George Nadel in the introduction of his Australia's Colonial Culture observed that researchers of the 19th century are confronted from the outset with an "embarras de richesse", or overabundance of source material.  In many respects, Australian newspaper history has advanced little beyond the methods of the early investigators.  In part this impasse can be explained by the prolific and ephemeral character of 19th century newspapers themselves. The Golden Age of the press might well be renamed the Era of Instability, for the salient feature of press ownership, individual or collective, is undoubtedly its ephemerality. Metropolitan papers changed hands every five years while, in the provinces, turnover was as high as every two years. A scattered secondary literature is becoming available but the task of identifying numerous individual publications and proprietors has absorbed researchers to the exclusion of sustained written commentary.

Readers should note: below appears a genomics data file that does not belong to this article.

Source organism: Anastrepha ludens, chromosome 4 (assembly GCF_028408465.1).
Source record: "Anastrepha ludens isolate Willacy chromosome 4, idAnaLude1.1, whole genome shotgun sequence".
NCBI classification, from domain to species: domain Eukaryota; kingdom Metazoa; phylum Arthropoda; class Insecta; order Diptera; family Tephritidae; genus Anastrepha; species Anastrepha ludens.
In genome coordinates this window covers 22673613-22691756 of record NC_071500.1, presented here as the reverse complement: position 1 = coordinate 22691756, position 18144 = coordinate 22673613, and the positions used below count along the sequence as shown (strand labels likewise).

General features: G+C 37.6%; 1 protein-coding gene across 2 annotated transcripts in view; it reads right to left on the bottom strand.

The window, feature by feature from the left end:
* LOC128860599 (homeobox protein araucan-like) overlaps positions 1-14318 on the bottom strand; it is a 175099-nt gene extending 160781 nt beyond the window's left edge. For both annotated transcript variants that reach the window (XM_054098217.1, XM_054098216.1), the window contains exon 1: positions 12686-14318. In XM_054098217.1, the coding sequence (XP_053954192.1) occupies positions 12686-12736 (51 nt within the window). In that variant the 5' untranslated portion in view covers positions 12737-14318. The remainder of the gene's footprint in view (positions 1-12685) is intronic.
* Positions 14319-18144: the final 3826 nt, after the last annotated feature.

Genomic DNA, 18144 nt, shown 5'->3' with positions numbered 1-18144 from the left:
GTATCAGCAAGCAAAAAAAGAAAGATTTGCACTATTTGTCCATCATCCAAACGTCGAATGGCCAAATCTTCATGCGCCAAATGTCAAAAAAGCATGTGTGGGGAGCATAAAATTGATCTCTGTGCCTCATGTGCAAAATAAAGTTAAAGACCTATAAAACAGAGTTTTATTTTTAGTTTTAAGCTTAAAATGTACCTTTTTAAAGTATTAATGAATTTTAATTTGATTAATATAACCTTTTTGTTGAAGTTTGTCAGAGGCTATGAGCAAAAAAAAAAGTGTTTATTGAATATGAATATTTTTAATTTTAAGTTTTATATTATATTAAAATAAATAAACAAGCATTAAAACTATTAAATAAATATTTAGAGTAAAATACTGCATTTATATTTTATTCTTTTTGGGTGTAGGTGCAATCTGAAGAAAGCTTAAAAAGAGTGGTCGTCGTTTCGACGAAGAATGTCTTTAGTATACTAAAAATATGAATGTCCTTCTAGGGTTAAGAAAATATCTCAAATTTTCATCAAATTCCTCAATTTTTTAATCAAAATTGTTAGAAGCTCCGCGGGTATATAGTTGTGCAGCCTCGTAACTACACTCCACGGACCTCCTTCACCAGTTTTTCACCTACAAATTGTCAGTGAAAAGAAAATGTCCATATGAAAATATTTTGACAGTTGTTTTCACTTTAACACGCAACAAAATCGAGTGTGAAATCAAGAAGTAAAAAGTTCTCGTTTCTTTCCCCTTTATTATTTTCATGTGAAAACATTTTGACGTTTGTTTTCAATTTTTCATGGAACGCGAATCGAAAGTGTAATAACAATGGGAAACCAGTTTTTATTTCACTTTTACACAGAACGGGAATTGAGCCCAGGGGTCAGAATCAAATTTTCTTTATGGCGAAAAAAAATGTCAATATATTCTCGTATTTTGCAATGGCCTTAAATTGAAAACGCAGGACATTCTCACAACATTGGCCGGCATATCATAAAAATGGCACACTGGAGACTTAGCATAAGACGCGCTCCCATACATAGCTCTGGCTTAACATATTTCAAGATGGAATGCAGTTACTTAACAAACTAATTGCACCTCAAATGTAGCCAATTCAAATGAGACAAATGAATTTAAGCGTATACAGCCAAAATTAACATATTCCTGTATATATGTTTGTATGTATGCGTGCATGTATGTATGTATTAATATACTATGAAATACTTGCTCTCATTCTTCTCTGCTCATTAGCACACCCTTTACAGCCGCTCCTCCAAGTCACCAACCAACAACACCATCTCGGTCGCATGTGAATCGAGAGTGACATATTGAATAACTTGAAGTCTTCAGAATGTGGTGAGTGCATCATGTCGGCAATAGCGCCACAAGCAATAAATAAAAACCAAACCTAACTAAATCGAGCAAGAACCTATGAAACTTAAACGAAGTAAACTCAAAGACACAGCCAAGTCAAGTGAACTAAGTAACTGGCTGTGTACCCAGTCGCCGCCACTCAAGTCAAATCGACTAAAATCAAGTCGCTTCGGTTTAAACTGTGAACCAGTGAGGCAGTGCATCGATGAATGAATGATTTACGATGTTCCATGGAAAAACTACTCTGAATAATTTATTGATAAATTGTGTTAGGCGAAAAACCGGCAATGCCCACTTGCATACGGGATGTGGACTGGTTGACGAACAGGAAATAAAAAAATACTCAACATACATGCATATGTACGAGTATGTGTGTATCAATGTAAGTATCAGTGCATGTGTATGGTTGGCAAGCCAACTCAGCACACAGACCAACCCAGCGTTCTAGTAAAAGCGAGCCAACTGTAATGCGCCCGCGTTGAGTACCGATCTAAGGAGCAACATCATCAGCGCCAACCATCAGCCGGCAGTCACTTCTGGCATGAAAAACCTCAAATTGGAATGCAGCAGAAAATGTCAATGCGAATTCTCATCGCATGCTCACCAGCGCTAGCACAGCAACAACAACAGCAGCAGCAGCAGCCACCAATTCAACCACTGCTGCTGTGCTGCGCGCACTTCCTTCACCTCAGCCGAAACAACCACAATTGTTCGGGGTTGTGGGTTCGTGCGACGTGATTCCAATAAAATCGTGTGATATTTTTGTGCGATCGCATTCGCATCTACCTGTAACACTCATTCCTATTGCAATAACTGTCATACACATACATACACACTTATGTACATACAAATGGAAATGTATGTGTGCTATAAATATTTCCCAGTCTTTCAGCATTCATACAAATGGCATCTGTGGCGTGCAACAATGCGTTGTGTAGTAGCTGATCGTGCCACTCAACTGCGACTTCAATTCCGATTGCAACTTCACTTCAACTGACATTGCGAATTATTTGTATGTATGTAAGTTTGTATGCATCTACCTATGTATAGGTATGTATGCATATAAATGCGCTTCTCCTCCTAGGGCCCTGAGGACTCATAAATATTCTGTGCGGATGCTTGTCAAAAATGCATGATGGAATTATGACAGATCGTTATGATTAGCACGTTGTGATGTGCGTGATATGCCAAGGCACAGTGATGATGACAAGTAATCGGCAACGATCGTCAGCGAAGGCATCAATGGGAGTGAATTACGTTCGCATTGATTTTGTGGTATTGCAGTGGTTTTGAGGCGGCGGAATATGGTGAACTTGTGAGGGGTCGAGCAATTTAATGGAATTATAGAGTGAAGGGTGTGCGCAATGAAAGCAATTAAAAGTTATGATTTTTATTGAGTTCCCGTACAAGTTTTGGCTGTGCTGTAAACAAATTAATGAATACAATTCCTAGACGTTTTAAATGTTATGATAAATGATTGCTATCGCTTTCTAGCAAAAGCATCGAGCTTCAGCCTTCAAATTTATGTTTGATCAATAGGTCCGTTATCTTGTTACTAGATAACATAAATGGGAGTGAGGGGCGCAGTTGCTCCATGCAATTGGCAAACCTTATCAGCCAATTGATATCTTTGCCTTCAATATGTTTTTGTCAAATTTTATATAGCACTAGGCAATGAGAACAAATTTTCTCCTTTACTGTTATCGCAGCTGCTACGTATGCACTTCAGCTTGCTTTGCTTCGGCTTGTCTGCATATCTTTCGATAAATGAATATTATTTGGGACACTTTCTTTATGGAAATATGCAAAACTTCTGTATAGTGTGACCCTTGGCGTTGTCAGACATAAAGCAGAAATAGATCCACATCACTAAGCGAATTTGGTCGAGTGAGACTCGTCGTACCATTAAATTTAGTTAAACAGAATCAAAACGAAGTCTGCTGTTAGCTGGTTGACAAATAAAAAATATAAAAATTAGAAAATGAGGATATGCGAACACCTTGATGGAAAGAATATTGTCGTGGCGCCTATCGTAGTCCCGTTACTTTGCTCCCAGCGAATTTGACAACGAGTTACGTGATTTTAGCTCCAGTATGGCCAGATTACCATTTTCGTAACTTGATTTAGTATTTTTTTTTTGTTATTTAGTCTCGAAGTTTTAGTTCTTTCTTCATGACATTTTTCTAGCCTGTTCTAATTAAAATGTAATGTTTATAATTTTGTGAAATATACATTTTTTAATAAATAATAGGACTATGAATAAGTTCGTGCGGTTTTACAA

The prolific character of the 19th century press has important implications for general historians as well as for specialist newspaper researchers. In the absence of systematic research into the newspaper sources upon which they depend, most historians cite the press in piecemeal fashion without any consideration of proprietorial politics or the audience for which the paper was intended; they prefer to consult colonial papers which have survived into the 20th century and to avoid journals which have long since disappeared, even though the latter may have been informative and influential in their time.  A further consequence of the selective use of "established" newspapers by historians is the tendency to produce a more conservative picture of the press than is in reality the case. Only one work on the 19th century press exists which is sufficiently thorough and comprehensive to merit serious recommendation. Robin Walker's volume on 19th century New South Wales succeeds in providing a cohesive commentary on southern newspaper development and plugs most of the holes in the potted press tradition. On the subject of unsuspected competition, he reminds readers that both the Atlas, in the 1840s, and the Empire in the 1850s, competed strongly against the Herald.  Any discussion of mid century constitutional and land issues would be unwise to ignore these sources.